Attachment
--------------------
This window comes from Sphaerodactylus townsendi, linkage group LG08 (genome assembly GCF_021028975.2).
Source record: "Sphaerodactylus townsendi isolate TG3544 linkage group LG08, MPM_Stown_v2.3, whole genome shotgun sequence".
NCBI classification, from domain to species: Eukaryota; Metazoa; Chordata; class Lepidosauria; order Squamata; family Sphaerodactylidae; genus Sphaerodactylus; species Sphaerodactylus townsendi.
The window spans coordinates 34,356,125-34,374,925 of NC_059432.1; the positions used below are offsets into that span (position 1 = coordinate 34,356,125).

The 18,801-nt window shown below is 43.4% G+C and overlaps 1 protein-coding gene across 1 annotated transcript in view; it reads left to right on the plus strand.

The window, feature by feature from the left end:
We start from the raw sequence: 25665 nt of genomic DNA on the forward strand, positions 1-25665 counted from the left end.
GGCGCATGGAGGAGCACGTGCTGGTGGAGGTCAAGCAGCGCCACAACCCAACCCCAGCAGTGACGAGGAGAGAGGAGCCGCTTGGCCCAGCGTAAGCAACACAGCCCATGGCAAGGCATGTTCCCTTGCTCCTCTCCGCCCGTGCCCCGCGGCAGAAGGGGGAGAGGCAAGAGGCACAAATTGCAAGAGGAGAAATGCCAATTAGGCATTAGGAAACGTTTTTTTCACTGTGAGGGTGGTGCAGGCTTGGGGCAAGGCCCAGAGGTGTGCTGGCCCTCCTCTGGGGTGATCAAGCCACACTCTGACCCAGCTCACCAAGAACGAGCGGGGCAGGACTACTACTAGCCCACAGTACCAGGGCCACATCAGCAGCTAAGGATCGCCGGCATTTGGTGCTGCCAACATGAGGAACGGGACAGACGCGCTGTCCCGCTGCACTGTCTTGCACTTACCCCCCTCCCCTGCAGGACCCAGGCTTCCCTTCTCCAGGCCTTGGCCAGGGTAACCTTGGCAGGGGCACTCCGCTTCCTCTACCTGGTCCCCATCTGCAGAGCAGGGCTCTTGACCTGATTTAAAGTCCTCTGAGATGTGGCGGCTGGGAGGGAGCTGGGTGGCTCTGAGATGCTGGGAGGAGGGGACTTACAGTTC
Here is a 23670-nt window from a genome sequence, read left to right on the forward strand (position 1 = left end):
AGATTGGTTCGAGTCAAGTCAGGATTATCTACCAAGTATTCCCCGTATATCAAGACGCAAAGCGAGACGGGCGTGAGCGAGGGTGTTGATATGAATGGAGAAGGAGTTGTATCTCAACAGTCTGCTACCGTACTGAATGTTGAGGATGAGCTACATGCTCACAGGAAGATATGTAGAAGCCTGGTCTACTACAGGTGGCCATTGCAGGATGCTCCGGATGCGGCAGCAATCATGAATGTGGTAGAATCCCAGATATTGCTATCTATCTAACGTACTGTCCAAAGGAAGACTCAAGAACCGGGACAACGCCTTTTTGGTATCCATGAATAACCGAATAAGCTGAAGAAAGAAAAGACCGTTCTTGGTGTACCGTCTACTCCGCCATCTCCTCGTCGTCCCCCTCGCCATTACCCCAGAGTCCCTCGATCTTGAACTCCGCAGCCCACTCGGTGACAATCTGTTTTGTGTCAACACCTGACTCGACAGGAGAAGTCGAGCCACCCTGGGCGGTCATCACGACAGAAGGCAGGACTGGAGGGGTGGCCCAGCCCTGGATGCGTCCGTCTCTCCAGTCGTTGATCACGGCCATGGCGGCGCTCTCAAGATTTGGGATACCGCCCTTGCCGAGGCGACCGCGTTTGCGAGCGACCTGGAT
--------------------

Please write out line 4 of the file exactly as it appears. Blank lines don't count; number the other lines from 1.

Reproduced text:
The window spans coordinates 34,356,125-34,374,925 of NC_059432.1; the positions used below are offsets into that span (position 1 = coordinate 34,356,125).